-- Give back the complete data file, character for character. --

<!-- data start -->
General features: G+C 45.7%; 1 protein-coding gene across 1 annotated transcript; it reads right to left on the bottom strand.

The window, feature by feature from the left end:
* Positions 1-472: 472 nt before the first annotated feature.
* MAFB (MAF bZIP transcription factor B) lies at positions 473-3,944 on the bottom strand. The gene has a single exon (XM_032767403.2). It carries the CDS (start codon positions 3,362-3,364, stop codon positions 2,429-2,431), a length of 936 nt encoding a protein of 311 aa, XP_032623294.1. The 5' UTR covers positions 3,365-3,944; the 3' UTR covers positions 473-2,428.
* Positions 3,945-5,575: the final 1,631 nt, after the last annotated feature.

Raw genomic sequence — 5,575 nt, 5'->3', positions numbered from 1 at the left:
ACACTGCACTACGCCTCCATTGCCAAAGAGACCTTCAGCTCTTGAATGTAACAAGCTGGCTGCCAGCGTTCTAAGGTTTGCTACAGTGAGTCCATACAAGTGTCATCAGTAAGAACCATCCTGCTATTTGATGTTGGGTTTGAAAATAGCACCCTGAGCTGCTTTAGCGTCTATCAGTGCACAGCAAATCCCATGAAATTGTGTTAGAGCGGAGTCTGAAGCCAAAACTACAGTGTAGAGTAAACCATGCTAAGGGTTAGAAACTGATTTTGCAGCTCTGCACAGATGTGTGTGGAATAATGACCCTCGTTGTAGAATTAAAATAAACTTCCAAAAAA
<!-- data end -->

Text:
General features: G+C 45.7%; 1 protein-coding gene across 1 annotated transcript; it reads right to left on the bottom strand.

The window, feature by feature from the left end:
* Positions 1-472: 472 nt before the first annotated feature.
* MAFB (MAF bZIP transcription factor B) lies at positions 473-3,944 on the bottom strand. The gene has a single exon (XM_032767403.2). It carries the CDS (start codon positions 3,362-3,364, stop codon positions 2,429-2,431), a length of 936 nt encoding a protein of 311 aa, XP_032623294.1. The 5' UTR covers positions 3,365-3,944; the 3' UTR covers positions 473-2,428.
* Positions 3,945-5,575: the final 1,631 nt, after the last annotated feature.

Raw genomic sequence — 5,575 nt, 5'->3', positions numbered from 1 at the left:
ACACTGCACTACGCCTCCATTGCCAAAGAGACCTTCAGCTCTTGAATGTAACAAGCTGGCTGCCAGCGTTCTAAGGTTTGCTACAGTGAGTCCATACAAGTGTCATCAGTAAGAACCATCCTGCTATTTGATGTTGGGTTTGAAAATAGCACCCTGAGCTGCTTTAGCGTCTATCAGTGCACAGCAAATCCCATGAAATTGTGTTAGAGCGGAGTCTGAAGCCAAAACTACAGTGTAGAGTAAACCATGCTAAGGGTTAGAAACTGATTTTGCAGCTCTGCACAGATGTGTGTGGAATAATGACCCTCGTTGTAGAATTAAAATAAACTTCCAAAAAA